Encyclopedia of the Literature of Empire - Mary Ellen Snodgrass 2010
Juvenal (Decimus Junius Juvenalis)
Juvenal (Decimus Junius Juvenalis) (ca. A.D. 55-ca. 140) Roman poet and satirist A social critic who took a wittier approach to imperial license than found in the biographies of his contemporary PLUTARCH, Juvenal mocked the vices of the Roman emperor Domitian's rule with venomous verses. Details of the author's life are conjectural. The son or ward of an Iberian freedman or country squire, he was a native of Aquinum (present-day Aquino near Monte Cassino, Italy), southeast of Rome. He appears to have been an attorney after service as a military tribune on the Adriatic Sea in Dalmatia (present-day Croatia). Although he apparently circulated on the fringes of respectability due to his combative personality and invectives against the powerful, the emperor Vespasian allegedly elevated him to flamen (high priest). Under Domitian (ruled A.D. 81-96), Juvenal incurred banishment to Syene (present-day Aswan, Egypt) in A.D. 93 for maligning an actor. After his recall to Rome in A.D. 96 during Nerva's short reign, he launched a literary career by writing 16 SATIRES, perhaps to support himself after Domitian's confiscation of his inheritance. With extremes of vituperation and obscenity, his verses targeted corrupt politicians, homosexuals, Greek immigrants, Jews, sadists, gladiators, gluttons, con artists, and male and female prostitutes. He is believed to have retired to an estate at Bilbilis (present-day Calatayud, Spain) and died in his 80s.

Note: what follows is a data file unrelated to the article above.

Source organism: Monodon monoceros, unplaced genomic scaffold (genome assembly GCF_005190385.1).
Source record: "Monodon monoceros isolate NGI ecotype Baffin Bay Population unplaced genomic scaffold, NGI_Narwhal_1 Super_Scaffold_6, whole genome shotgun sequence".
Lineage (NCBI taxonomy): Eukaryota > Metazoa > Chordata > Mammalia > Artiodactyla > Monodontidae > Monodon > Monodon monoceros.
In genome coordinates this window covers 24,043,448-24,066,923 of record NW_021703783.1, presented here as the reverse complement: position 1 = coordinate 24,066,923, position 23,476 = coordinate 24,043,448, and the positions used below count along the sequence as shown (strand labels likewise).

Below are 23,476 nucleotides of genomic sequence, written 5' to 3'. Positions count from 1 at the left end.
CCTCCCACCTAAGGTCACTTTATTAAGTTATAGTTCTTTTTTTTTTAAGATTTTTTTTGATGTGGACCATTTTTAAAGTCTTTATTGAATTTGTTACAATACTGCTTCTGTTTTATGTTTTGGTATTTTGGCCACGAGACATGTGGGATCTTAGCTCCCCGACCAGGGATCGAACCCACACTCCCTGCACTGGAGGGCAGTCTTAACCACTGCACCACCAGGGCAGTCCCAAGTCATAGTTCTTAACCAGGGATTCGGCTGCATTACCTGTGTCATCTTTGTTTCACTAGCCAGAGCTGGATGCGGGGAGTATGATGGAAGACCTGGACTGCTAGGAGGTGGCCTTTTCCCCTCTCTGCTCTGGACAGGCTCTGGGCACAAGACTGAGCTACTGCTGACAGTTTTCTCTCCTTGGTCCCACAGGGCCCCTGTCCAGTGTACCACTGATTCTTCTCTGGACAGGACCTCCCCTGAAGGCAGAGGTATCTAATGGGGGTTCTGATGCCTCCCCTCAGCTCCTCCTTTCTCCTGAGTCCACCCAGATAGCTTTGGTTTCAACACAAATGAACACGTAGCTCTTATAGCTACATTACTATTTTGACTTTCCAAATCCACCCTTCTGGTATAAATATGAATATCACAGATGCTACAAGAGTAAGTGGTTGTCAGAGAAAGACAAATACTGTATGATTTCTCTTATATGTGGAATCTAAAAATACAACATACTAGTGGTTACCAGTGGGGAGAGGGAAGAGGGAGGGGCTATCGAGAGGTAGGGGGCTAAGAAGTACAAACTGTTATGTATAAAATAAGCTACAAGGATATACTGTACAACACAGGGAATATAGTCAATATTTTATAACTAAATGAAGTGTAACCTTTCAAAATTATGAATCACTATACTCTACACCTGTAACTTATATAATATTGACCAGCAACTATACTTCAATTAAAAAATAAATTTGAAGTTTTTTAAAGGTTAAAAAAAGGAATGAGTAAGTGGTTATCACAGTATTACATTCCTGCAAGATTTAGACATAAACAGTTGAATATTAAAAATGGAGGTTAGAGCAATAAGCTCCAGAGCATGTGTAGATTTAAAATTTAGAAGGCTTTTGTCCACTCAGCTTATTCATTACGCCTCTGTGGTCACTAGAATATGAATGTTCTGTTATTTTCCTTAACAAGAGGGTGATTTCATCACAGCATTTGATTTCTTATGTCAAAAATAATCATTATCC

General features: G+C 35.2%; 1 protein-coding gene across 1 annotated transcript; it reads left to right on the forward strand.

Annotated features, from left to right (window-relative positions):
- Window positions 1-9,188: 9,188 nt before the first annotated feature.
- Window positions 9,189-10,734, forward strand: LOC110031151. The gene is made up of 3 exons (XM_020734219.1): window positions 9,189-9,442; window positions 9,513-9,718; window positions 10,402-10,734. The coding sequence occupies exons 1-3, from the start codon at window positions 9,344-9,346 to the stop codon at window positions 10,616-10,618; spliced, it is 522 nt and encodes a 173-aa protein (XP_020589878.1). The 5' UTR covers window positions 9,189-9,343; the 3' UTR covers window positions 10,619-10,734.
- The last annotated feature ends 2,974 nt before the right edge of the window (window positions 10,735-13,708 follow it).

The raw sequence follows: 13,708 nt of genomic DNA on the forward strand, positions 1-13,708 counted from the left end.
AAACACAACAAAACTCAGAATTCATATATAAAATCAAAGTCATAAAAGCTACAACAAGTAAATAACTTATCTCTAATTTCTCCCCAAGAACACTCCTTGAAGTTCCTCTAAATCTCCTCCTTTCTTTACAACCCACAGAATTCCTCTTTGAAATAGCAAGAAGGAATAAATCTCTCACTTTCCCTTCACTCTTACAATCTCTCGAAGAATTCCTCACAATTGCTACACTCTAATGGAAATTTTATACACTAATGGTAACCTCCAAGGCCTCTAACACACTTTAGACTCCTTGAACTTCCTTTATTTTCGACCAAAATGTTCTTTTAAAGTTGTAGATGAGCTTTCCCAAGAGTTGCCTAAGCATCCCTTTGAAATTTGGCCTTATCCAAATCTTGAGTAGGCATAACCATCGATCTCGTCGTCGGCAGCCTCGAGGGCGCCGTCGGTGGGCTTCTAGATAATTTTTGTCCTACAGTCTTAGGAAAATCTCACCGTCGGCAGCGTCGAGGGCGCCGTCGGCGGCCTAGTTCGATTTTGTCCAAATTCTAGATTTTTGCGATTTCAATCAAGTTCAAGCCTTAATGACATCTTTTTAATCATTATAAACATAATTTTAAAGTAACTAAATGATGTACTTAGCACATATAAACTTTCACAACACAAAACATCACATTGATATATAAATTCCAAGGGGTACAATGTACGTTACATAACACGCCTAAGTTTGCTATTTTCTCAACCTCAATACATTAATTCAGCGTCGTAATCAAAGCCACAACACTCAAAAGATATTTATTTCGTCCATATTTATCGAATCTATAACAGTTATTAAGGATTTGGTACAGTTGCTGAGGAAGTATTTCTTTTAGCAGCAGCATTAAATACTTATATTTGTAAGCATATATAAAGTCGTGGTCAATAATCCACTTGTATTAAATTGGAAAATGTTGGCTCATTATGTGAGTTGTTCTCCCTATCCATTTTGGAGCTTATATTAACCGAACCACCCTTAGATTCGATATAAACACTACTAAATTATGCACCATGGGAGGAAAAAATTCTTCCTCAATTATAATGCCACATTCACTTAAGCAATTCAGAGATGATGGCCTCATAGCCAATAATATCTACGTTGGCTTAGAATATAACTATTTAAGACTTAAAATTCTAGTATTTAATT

Juvenal's reactionary verse yields flashes of rhetorical greatness. Like SENECA, he excelled at succinct jewels of wisdom, some as short as two- word phrases, for example:
✵ a sound mind in a healthy body
✵ a rare bird
✵ Nobody becomes wicked overnight.
✵ Who's watching the watchmen?
✵ Revenge pleasures the narrow mind.
✵ Every neighborhood has its Clytemnestra.
✵ Morality is the only nobility.
For contrast, he held up the old aristocracy and their traditional values as models of behavior and mourned their eclipse in an iniquitous age. His often-vitriolic comments show that he harbored jealousy and resentment toward upstarts, cosmopolites, and poseurs who seized the spotlight and curried favor with the palace elite.
Juvenal bore a grudge against Domitian for curtailing civil liberties and for besmirching Rome's ruling dynasty through outrageous acts. In a graphic condemnation, the second book of Juvenal's Satires (ca. A.D. 127) calls the emperor “an adulterer stained by a union worthy of the tragic stage” (Juvenal 1992, 10), a charge citing Domitian's incest with his 27- year-old niece Julia Flavia, whom he murdered with an abortifacient. According to Juvenal in Satire 10, the decadence of the imperial family encouraged citizen apathy: “The people cast off its worries, when we stopped selling our votes” (88). The satirist concludes his 10th satire of Roman complacency with a cynical summation of Romans being bought with panem et circenses (bread and circuses, 89), a tragic replacement of principles by food for their bellies and tawdry amusements for their minds.
Hooley, Daniel M. Roman Satire. Oxford: Blackwell, 2007. Juvenal. The Satires. Translated by Niall Rudd. Oxford:
Oxford University Press, 1992.